When I turned pro and started meeting other people in the business, I had big problems fitting in. I didn't have the clothes, the personality, the schmooze gene, the gossip addiction or the desire to get sloshed at every con. I had no writer aura or professional vocabulary. I never learned the correct posture or position. I also seemed to offend every other person I met (but that happened with non-writers too, so no big surprise there.)
It bothered me to feel inept at my new profession, so I made a real effort to fit in. I did what the established pros told me to. I shopped and I dressed up. I circulated, booksigned, bookmarked/postcarded/flyered and critiqued grouped. In one year, I did three different con circuits. I volunteered. I raised money for charity. I was a good industry person, and totally miserable.
There are things involved with publishing, things you don't know about until you're a part of it, that just flabbergasted me. One non-writer member of my writer organization had this hobby of calling new members at home and informing them of the dirt on everyone else in the organization. Not casual gossip, either -- this was vicious, gleefully delivered, utterly hateful stuff, all delivered with the sort of relish that turns your stomach. No matter how I tried to change the subject, the yoyo wouldn't stop. At the end of my rope, I asked my colleagues what I could do, but everyone said I had to put up with it or I'd offend the yoyo, which would have dire career consequences (and, being a rookie, I believed this bullshit.) So I put up with this for better part of a year, and to this day I am so sorry I didn't just tell the yoyo to piss off and change my phone number.
I wasted two years of my life doing things I usually hated, among people with whom for the most part I had absolutely nothing in common except a profession, for the sake of my career. I think I made every mistake a new writer can make. I'm also pretty sure that I invented a few new ones. Under the circumstances, I think folks in publishing made a truly heroic effort in putting up with me that long.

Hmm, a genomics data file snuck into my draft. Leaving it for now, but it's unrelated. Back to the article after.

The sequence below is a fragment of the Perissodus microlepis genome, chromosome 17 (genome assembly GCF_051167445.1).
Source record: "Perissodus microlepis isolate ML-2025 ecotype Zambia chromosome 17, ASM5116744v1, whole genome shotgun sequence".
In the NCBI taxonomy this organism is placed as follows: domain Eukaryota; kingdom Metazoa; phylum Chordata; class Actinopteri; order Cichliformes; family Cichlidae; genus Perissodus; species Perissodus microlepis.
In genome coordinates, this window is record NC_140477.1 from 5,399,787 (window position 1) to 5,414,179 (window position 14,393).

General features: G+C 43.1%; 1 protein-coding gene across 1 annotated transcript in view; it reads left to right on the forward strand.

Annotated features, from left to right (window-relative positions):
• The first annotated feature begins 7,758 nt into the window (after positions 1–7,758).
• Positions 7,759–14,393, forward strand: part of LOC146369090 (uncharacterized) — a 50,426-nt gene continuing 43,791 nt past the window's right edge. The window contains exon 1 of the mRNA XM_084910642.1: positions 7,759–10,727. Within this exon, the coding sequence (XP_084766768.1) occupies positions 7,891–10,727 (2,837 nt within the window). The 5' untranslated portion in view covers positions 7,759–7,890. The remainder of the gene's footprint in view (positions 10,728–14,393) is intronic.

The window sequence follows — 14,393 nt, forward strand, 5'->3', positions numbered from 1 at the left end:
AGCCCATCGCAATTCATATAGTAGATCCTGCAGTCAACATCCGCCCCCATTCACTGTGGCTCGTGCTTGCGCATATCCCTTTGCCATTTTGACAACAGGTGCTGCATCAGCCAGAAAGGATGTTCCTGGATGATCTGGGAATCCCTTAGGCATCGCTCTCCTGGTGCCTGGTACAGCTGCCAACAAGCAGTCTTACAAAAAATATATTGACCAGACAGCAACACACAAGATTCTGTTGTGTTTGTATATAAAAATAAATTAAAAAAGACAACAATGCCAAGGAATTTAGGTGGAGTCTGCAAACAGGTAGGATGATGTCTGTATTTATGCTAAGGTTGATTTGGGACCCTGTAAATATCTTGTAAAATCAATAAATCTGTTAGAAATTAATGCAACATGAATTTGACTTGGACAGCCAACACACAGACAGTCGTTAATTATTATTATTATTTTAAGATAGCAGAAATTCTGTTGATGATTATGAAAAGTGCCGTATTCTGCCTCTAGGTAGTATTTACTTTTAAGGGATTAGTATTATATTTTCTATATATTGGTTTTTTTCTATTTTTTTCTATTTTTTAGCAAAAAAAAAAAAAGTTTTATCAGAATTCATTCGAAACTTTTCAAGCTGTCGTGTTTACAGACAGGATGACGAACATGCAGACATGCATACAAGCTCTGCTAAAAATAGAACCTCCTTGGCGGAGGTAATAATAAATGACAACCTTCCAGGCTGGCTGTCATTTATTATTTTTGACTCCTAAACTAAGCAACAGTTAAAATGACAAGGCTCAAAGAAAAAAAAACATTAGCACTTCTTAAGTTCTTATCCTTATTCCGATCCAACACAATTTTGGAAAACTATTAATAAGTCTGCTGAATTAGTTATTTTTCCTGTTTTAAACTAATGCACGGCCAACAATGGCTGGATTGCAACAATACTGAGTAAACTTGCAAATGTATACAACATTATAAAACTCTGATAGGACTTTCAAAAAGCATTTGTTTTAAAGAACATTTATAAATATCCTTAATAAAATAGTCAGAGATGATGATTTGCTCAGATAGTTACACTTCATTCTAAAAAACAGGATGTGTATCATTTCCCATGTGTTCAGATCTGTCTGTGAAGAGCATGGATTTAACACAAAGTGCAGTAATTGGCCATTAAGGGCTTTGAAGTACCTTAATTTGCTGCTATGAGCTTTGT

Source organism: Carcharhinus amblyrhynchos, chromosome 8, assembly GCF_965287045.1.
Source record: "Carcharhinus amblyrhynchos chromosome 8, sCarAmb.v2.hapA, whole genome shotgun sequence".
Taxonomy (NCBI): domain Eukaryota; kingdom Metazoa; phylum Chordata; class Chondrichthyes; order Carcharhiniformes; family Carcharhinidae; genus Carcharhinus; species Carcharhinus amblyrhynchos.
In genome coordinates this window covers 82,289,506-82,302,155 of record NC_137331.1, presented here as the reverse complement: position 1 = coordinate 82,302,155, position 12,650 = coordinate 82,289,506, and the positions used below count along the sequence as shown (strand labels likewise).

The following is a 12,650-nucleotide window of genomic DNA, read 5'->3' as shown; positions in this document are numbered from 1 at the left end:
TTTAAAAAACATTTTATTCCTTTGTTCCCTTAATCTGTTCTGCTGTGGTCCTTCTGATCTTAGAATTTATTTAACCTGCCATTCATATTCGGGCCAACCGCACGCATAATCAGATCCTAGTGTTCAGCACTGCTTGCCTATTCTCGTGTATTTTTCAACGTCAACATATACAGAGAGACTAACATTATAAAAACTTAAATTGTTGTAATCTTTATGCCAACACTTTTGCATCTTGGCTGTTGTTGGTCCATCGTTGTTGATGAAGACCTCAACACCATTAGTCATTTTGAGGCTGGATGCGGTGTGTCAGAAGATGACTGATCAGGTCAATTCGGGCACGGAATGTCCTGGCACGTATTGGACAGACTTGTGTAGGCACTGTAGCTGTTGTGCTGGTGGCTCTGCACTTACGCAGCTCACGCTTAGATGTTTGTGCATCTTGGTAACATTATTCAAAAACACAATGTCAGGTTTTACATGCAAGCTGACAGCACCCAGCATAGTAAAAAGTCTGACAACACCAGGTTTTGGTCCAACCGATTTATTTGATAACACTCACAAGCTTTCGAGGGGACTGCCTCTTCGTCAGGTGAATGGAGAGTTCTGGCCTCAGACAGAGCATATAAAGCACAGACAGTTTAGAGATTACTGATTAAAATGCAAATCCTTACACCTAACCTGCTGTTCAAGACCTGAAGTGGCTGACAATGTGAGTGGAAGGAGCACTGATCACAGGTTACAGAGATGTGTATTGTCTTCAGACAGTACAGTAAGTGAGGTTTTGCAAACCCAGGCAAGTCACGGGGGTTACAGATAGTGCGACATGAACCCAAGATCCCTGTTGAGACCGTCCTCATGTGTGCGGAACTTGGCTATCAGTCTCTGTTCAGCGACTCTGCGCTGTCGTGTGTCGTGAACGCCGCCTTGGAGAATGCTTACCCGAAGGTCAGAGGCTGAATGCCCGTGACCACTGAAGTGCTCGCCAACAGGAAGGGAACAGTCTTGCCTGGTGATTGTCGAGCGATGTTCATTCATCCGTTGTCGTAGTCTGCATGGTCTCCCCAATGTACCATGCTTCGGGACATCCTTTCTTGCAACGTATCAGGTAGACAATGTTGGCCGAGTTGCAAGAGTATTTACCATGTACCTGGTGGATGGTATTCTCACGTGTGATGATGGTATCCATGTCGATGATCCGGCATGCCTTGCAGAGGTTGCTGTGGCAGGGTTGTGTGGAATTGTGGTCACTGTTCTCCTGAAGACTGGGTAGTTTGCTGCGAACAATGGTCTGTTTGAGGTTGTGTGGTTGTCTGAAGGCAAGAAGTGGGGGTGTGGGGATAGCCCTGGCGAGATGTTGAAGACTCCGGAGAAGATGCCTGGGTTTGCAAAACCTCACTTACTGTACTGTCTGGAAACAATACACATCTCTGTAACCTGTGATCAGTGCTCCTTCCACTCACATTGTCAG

What I did learn is that trying to fit in when you can never fit in doesn't work, and it makes you hate yourself. I almost quit writing -- my dream profession, that I've worked toward my entire life -- because I failed so miserably at playing author. It was only when I stopped and got away from the industry glam-lovers that I realized that writing, not publishing, was the only career I wanted. Writing is everything. Publishing just bankrolls me.
One more thought for the misfits out there reading this: if you don't fit in, don't sweat it. It's easier to make your own place in publishing than to force yourself into someone else's concept of how it should be. It can be lonely, yes, but that's part of the real job. In time, you may find that you attract more like-minded people by standing apart from the herd rather than hiding yourself among them.